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Here's how funding for the Purple Line will work

The proposed Purple Line light rail will connect Bethesda, Silver Spring, College Park, and New Carrollton, and many places along the way. Yesterday was the deadline for private companies to bid to build and operate the line over the next three decades. In 2013, Matt Johnson wrote this post explaining how the "public-private partnership," or "P3," which is new to the region, will work. We've re-published it below.

Map from MTA Maryland.

A P3 is a partnership between a government agency (in this case, the Maryland Transit Administration) and a private firm (called a "concessionaire") to build and operate an infrastructure project. Many P3s are toll roads, like the new Beltway HOT lanes in Northern Virginia. But transit P3 projects are fairly new to the United States. Currently, the only example in the nation is in Denver, which is using one to build almost 70 miles of rail projects.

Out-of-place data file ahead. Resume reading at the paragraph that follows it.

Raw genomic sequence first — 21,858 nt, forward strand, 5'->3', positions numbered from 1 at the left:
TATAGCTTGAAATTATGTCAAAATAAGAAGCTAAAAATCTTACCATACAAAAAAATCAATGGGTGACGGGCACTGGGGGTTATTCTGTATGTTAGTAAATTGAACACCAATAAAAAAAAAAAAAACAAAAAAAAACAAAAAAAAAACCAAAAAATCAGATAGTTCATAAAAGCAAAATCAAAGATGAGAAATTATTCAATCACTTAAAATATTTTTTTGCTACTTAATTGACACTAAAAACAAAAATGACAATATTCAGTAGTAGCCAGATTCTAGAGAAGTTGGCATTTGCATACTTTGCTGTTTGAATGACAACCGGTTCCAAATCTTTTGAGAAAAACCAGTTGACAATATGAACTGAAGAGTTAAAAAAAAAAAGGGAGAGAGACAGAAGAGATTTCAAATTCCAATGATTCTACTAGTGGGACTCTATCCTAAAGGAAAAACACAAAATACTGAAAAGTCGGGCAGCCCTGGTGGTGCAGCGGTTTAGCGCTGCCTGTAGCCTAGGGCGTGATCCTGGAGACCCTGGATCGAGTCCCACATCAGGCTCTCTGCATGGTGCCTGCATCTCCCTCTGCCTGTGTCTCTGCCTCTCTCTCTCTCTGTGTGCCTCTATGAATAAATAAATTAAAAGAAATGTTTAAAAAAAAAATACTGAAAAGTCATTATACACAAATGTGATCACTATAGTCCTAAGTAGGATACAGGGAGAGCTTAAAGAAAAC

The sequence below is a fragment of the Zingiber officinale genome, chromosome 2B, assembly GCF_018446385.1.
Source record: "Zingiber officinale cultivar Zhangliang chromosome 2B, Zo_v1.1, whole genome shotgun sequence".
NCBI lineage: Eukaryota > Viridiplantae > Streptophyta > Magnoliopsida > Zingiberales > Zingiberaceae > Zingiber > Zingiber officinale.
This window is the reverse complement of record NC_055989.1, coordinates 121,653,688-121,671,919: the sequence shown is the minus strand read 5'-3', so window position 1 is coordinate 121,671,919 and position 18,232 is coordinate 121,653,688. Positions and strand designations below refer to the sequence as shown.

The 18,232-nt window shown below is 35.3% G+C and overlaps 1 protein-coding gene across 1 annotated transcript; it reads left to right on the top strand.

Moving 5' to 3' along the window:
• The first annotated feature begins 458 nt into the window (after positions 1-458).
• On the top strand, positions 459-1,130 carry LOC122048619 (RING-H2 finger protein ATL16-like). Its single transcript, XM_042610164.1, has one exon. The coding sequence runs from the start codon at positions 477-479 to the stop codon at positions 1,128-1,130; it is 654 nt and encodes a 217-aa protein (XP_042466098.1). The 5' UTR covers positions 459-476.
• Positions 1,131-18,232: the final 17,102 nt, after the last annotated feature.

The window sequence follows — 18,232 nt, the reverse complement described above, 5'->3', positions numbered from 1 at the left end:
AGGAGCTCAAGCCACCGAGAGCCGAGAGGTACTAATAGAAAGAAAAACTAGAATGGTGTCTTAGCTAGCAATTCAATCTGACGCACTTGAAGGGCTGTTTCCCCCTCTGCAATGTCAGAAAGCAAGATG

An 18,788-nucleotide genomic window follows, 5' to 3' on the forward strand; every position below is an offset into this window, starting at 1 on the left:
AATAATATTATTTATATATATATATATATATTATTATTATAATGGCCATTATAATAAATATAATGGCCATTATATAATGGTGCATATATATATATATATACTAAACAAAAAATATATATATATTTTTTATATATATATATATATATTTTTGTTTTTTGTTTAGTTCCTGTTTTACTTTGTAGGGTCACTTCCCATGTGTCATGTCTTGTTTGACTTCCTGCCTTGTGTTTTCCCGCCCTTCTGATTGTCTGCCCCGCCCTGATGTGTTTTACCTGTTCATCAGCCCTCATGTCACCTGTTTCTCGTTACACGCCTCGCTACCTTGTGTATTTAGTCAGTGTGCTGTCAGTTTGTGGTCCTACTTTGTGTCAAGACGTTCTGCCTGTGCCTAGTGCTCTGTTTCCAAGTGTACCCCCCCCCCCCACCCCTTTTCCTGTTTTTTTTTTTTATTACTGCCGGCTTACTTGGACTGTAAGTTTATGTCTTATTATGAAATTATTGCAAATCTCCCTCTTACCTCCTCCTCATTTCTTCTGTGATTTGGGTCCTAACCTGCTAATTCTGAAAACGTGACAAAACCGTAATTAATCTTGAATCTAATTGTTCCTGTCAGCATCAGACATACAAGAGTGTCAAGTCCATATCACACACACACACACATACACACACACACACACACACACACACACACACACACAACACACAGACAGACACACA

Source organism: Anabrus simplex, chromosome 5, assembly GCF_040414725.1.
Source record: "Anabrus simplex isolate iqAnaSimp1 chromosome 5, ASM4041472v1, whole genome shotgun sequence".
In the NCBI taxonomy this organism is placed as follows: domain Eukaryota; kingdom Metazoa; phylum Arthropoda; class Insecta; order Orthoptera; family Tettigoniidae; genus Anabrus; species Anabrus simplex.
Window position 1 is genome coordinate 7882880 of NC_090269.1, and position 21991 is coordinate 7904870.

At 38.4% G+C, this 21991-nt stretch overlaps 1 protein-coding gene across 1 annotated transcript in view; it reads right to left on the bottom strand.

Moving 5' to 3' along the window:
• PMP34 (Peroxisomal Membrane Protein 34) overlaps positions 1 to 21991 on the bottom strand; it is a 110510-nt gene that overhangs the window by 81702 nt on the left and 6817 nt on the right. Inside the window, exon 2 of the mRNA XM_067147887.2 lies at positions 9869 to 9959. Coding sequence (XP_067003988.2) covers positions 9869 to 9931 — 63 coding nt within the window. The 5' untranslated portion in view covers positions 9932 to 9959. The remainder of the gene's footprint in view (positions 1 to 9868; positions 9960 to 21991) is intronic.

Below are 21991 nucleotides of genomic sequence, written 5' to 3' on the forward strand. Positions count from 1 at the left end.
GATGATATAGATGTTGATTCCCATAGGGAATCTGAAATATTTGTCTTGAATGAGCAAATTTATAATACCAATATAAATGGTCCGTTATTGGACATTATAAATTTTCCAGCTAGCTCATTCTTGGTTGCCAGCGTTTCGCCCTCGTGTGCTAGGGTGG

The details of the public-private partnership won't be hammered out for some time, so there's still a lot we don't know about what this method of construction and operation will look like. But a recently-published "presolicitation report" from the Maryland Department of Transportation (MDOT) tells what they have in mind.

What is a P3?

Essentially, the idea is to leverage private capital and the efficiency of private firms to reduce the public cost of building and operating a project. It also helps the agency by making costs more predictable and assigning risk to the private contractor. MDOT currently estimates that they could save about 20% of the cost of constructing and operating the Purple Line for 30 years by entering into a P3.

While they aren't common in the United States, our neighbors in Canada use them a lot. One notable example is Vancouver's new Canada Line, opened in 2010, though it's not without its criticism.

Where do the savings come from?